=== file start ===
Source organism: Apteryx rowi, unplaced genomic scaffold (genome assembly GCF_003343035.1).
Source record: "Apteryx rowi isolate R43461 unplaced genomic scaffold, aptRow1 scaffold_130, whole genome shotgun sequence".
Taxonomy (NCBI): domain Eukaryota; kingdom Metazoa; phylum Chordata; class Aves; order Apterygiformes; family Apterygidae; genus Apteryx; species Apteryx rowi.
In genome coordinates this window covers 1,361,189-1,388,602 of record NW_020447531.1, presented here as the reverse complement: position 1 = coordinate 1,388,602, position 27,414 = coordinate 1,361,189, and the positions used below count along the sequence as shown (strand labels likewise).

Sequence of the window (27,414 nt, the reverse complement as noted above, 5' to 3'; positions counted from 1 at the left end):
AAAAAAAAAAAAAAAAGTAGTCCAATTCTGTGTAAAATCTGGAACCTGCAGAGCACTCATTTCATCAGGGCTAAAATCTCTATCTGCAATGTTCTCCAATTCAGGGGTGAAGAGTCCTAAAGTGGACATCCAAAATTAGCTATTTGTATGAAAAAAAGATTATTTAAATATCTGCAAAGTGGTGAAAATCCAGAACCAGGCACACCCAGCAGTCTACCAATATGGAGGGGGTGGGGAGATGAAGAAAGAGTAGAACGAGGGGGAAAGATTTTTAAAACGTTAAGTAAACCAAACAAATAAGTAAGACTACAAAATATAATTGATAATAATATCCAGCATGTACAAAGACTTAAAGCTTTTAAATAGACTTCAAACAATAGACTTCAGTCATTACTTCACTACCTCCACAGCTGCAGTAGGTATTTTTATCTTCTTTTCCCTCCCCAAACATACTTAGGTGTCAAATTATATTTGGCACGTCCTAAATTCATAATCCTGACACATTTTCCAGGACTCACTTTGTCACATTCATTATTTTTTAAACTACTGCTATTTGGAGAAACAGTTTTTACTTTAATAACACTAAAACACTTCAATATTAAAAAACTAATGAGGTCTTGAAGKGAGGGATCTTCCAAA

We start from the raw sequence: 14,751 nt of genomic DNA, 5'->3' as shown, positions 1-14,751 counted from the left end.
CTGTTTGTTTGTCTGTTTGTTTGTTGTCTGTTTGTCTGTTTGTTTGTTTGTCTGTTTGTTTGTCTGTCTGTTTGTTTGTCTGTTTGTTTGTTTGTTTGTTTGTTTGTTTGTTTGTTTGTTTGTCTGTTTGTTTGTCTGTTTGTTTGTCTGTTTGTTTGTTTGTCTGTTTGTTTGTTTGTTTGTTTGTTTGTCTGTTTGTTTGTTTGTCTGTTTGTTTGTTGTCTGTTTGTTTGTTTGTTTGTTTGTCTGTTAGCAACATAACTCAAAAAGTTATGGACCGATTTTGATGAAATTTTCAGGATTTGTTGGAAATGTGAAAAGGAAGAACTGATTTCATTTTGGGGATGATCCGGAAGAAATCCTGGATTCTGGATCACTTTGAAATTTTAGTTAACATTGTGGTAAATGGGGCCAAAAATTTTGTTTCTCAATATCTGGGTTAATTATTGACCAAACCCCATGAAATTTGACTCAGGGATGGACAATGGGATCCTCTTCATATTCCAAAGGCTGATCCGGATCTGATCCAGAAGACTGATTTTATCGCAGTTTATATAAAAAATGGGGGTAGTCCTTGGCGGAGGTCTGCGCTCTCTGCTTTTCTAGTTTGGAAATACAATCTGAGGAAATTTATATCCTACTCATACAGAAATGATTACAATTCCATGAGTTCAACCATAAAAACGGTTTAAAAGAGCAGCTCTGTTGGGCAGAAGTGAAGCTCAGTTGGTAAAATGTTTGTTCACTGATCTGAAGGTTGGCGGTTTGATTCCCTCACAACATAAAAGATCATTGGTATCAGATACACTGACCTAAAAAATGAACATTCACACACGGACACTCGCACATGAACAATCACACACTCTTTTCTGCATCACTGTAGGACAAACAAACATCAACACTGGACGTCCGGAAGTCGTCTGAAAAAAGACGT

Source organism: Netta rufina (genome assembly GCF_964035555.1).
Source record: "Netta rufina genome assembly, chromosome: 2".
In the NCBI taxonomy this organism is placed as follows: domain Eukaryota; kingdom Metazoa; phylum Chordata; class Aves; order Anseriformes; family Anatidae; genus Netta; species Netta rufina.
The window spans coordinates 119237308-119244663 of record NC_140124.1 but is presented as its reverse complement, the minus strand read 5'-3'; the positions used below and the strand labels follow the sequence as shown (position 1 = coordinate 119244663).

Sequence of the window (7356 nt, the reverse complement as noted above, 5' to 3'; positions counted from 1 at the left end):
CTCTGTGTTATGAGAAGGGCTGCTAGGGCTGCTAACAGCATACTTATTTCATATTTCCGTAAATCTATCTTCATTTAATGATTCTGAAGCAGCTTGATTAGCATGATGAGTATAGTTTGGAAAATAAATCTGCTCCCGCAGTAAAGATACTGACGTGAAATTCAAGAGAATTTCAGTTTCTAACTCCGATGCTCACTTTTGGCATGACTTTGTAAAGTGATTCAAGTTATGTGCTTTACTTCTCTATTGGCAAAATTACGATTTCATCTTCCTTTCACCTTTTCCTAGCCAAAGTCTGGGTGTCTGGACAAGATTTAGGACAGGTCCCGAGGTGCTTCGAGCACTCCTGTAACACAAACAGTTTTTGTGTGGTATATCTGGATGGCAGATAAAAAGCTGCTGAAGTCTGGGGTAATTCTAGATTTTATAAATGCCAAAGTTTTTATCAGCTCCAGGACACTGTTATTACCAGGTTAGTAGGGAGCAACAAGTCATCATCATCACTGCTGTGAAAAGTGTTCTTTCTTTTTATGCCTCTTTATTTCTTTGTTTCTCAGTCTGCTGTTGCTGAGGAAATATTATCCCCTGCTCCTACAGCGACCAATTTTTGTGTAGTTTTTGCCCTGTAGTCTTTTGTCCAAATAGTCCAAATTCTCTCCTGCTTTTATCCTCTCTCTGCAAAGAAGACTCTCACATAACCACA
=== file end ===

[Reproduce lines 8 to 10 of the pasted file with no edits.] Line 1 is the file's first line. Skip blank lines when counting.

CTGTTTGTTTGTCTGTTTGTTTGTTGTCTGTTTGTCTGTTTGTTTGTTTGTCTGTTTGTTTGTCTGTCTGTTTGTTTGTCTGTTTGTTTGTTTGTTTGTTTGTTTGTTTGTTTGTTTGTTTGTCTGTTTGTTTGTCTGTTTGTTTGTCTGTTTGTTTGTTTGTCTGTTTGTTTGTTTGTTTGTTTGTTTGTCTGTTTGTTTGTTTGTCTGTTTGTTTGTTGTCTGTTTGTTTGTTTGTTTGTTTGTCTGTTAGCAACATAACTCAAAAAGTTATGGACCGATTTTGATGAAATTTTCAGGATTTGTTGGAAATGTGAAAAGGAAGAACTGATTTCATTTTGGGGATGATCCGGAAGAAATCCTGGATTCTGGATCACTTTGAAATTTTAGTTAACATTGTGGTAAATGGGGCCAAAAATTTTGTTTCTCAATATCTGGGTTAATTATTGACCAAACCCCATGAAATTTGACTCAGGGATGGACAATGGGATCCTCTTCATATTCCAAAGGCTGATCCGGATCTGATCCAGAAGACTGATTTTATCGCAGTTTATATAAAAAATGGGGGTAGTCCTTGGCGGAGGTCTGCGCTCTCTGCTTTTCTAGTTTGGAAATACAATCTGAGGAAATTTATATCCTACTCATACAGAAATGATTACAATTCCATGAGTTCAACCATAAAAACGGTTTAAAAGAGCAGCTCTGTTGGGCAGAAGTGAAGCTCAGTTGGTAAAATGTTTGTTCACTGATCTGAAGGTTGGCGGTTTGATTCCCTCACAACATAAAAGATCATTGGTATCAGATACACTGACCTAAAAAATGAACATTCACACACGGACACTCGCACATGAACAATCACACACTCTTTTCTGCATCACTGTAGGACAAACAAACATCAACACTGGACGTCCGGAAGTCGTCTGAAAAAAGACGT

Source organism: Netta rufina (genome assembly GCF_964035555.1).
Source record: "Netta rufina genome assembly, chromosome: 2".